The Man Trap
On September 8, 1966 Star Trek was revolutionary. Gene Roddenberry's vision of a positive future was astounding given the social and political climate of the day. He envisioned a future where humanity had not only survived but had overcome the petty jealousies, racism, sexism and capitalistic greed of the twentieth century. Its vision of hope, more than the nifty gadgets, great adventure stories or larger than life performers, is what has allowed it to become such a huge part of our popular culture.
Worldwide, whether people are Star Trek "fans" or not, they know the names Kirk, Spock, McCoy and Enterprise. They know what Warp Speed, Phasers, Communicators and Klingons are. Catchphrases like "Beam me up, Scotty!", "Make it so!", and "Engage!" can be heard in almost every country.
For me, the appeal of Star Trek is at its roots. I love Roddenberry's Humanist ideals. They have informed my own personal philosophies since childhood and helped to make me the person I am today. For others, the appeal lies in the science fiction adventure and the incredible gadgets that Star Trek has created. The designers of Star Trek predicted cell phones, personal computers, iPads and needless injection technology many years before any of them were reality.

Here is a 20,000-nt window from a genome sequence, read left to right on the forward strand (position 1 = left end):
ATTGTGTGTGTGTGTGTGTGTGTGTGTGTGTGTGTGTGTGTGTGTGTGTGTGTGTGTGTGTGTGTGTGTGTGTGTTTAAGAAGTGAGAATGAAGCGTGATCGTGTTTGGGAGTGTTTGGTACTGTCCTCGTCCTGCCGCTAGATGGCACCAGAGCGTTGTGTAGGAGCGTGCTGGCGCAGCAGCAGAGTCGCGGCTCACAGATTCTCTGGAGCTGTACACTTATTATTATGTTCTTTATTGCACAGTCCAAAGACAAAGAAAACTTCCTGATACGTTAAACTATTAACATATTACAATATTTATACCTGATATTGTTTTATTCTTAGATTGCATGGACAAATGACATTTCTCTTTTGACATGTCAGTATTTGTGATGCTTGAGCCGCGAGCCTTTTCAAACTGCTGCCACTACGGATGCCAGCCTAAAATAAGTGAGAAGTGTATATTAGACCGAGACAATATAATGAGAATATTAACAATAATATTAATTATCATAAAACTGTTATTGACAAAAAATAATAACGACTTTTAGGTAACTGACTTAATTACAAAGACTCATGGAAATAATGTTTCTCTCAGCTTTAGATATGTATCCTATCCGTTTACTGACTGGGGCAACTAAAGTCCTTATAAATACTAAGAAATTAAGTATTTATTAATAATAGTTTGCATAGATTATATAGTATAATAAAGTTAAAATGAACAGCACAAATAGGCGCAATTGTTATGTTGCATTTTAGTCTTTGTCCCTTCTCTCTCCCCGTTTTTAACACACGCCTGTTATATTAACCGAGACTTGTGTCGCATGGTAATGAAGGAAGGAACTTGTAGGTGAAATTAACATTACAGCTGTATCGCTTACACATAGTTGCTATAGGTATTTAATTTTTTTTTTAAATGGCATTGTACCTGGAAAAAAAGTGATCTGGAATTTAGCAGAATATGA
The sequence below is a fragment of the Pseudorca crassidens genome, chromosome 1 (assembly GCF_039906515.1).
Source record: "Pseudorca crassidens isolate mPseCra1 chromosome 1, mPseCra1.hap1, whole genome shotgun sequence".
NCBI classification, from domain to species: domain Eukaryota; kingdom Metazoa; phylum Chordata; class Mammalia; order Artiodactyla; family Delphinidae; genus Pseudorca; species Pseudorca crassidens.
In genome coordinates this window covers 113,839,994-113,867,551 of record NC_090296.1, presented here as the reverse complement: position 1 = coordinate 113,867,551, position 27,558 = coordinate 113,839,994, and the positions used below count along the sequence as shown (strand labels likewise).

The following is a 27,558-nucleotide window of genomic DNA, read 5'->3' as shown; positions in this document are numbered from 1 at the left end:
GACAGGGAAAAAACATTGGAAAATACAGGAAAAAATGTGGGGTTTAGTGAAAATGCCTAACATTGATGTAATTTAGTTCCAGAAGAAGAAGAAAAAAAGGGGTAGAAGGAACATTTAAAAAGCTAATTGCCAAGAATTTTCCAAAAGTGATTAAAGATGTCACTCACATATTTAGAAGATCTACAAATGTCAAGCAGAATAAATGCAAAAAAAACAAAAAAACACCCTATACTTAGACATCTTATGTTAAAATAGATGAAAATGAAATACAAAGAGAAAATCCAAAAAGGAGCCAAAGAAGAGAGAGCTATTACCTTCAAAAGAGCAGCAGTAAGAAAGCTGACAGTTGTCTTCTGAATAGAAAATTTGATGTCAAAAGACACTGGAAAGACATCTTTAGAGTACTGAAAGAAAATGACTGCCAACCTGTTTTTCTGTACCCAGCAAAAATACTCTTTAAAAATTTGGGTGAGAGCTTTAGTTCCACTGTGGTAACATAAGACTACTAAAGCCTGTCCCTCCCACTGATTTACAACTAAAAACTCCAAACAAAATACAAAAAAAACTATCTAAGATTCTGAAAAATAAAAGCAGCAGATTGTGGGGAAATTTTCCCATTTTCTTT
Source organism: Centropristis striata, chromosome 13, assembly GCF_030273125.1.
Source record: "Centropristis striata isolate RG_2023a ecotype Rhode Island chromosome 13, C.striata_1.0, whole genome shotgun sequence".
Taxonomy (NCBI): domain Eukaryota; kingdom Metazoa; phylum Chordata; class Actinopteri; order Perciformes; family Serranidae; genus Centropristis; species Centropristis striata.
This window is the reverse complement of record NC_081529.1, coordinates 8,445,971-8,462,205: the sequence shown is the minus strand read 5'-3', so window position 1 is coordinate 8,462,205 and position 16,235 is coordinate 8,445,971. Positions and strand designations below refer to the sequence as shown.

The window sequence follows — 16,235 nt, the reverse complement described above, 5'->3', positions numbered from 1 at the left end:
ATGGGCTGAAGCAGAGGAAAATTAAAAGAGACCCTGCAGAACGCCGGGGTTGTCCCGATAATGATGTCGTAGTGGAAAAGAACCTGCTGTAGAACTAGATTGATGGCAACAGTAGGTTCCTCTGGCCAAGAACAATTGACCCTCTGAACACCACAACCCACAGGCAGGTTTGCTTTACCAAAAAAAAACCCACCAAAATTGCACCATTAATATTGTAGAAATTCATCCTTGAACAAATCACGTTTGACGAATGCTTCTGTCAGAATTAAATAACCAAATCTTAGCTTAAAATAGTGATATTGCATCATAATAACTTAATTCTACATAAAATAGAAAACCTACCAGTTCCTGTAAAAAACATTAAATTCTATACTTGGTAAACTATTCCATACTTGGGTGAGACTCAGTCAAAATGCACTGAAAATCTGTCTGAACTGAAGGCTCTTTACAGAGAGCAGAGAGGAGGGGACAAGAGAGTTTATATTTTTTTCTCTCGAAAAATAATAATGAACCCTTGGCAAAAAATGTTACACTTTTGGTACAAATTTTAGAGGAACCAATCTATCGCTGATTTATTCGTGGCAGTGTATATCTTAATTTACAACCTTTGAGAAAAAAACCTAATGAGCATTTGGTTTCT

Whatever its appeal is for you, I hope you take the time today to watch an episode or two of Star Trek and help to celebrate 44 years of entertainment, enlightenment and adventure. Though we as a species have a long way to go if we're aiming for the ideal of humanity as presented in Star Trek, we will always have it as a guide. Happy 44th, Star Trek! May you Live Long and Prosper.